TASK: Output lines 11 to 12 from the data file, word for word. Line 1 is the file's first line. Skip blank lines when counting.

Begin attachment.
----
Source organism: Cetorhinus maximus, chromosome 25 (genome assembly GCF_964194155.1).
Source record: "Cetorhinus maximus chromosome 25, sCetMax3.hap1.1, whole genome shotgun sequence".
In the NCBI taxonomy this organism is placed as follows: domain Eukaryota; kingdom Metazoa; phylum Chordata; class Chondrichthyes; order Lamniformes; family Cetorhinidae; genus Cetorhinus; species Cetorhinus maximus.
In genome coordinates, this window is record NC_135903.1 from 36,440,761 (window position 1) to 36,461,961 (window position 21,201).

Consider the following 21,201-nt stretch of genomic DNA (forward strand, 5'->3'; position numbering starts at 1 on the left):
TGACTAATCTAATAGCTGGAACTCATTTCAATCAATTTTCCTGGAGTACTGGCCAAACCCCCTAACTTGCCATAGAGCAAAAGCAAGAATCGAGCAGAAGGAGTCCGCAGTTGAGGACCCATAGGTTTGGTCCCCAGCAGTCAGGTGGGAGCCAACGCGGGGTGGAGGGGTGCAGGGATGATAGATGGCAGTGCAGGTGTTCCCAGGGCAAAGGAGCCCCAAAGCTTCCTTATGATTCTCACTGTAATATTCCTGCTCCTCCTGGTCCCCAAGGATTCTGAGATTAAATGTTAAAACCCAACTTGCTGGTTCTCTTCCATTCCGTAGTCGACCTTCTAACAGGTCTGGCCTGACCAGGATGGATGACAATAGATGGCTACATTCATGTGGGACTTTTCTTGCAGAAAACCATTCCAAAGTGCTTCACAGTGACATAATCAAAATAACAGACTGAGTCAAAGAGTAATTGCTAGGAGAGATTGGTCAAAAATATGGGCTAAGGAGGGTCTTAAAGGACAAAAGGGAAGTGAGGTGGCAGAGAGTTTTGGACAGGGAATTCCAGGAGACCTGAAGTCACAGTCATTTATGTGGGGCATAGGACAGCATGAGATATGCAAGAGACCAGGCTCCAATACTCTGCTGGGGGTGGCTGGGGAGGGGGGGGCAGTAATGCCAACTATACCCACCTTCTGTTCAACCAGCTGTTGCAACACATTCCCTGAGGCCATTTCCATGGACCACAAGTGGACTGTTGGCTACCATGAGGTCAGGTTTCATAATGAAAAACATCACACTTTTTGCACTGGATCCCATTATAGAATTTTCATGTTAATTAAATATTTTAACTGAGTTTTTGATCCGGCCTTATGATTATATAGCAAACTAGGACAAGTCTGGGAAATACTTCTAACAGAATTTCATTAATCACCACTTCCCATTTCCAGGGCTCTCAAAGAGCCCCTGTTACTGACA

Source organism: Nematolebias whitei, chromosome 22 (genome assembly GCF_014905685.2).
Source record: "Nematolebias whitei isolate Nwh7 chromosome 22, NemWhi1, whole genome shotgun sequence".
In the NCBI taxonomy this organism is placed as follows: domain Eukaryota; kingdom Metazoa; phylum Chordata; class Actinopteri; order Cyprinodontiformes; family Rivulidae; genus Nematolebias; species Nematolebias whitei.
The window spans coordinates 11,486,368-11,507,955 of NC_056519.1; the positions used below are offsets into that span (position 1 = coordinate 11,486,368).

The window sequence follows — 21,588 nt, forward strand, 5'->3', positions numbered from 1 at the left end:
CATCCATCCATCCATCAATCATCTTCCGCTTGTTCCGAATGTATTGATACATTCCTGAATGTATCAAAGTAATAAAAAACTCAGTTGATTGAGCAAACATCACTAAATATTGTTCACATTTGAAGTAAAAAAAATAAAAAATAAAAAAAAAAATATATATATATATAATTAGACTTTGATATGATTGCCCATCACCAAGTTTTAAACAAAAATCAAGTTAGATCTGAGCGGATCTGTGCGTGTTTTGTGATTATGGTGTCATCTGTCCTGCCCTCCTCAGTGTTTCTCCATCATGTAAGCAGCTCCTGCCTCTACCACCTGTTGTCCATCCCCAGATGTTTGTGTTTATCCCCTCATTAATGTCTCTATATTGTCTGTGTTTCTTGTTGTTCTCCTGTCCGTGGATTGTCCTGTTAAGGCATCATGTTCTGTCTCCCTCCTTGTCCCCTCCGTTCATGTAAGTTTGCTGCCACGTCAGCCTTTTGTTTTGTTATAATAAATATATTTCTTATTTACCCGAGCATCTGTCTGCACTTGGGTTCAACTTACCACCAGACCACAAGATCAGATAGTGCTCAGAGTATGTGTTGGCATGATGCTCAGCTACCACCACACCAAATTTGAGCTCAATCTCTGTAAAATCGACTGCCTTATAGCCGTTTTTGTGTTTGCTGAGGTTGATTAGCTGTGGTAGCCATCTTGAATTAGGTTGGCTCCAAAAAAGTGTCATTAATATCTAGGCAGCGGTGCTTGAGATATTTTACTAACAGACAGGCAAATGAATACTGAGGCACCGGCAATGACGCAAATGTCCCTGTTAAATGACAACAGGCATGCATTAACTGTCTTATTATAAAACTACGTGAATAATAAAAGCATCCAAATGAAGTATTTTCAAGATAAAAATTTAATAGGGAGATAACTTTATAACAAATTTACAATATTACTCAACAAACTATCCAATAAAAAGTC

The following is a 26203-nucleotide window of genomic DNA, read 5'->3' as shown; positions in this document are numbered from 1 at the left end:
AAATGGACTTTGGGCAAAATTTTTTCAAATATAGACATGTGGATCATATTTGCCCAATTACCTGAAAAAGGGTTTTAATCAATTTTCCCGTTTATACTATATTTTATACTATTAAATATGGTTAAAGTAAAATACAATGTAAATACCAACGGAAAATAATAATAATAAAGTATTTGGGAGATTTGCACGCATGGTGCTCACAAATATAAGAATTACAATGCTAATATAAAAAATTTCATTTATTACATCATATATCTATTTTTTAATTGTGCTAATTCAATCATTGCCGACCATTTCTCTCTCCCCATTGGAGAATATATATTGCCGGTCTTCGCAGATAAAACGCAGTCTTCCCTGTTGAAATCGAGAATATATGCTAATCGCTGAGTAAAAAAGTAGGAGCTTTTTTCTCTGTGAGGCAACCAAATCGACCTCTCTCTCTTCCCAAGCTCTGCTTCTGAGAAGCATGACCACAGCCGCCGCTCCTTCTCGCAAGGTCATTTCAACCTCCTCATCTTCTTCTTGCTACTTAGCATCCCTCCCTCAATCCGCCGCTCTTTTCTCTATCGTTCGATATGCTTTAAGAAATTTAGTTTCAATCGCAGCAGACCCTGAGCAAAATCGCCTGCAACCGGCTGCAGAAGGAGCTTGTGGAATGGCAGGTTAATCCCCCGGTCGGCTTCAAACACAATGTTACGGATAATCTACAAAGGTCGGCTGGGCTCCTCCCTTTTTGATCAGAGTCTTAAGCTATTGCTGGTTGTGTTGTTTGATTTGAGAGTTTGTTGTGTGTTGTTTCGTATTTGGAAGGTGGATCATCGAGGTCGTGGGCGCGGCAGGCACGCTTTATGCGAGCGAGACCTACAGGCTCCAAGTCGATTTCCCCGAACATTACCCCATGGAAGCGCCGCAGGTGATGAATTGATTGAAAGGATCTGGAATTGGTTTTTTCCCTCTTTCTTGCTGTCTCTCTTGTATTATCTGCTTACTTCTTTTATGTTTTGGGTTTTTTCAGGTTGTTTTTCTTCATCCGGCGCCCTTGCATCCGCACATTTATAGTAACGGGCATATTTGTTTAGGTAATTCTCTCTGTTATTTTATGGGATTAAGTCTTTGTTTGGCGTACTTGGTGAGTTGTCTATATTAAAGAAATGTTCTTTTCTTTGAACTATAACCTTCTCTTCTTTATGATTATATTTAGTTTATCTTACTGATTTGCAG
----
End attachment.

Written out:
The window sequence follows — 21,588 nt, forward strand, 5'->3', positions numbered from 1 at the left end:
CATCCATCCATCCATCAATCATCTTCCGCTTGTTCCGAATGTATTGATACATTCCTGAATGTATCAAAGTAATAAAAAACTCAGTTGATTGAGCAAACATCACTAAATATTGTTCACATTTGAAGTAAAAAAAATAAAAAATAAAAAAAAAAATATATATATATATAATTAGACTTTGATATGATTGCCCATCACCAAGTTTTAAACAAAAATCAAGTTAGATCTGAGCGGATCTGTGCGTGTTTTGTGATTATGGTGTCATCTGTCCTGCCCTCCTCAGTGTTTCTCCATCATGTAAGCAGCTCCTGCCTCTACCACCTGTTGTCCATCCCCAGATGTTTGTGTTTATCCCCTCATTAATGTCTCTATATTGTCTGTGTTTCTTGTTGTTCTCCTGTCCGTGGATTGTCCTGTTAAGGCATCATGTTCTGTCTCCCTCCTTGTCCCCTCCGTTCATGTAAGTTTGCTGCCACGTCAGCCTTTTGTTTTGTTATAATAAATATATTTCTTATTTACCCGAGCATCTGTCTGCACTTGGGTTCAACTTACCACCAGACCACAAGATCAGATAGTGCTCAGAGTATGTGTTGGCATGATGCTCAGCTACCACCACACCAAATTTGAGCTCAATCTCTGTAAAATCGACTGCCTTATAGCCGTTTTTGTGTTTGCTGAGGTTGATTAGCTGTGGTAGCCATCTTGAATTAGGTTGGCTCCAAAAAAGTGTCATTAATATCTAGGCAGCGGTGCTTGAGATATTTTACTAACAGACAGGCAAATGAATACTGAGGCACCGGCAATGACGCAAATGTCCCTGTTAAATGACAACAGGCATGCATTAACTGTCTTATTATAAAACTACGTGAATAATAAAAGCATCCAAATGAAGTATTTTCAAGATAAAAATTTAATAGGGAGATAACTTTATAACAAATTTACAATATTACTCAACAAACTATCCAATAAAAAGTC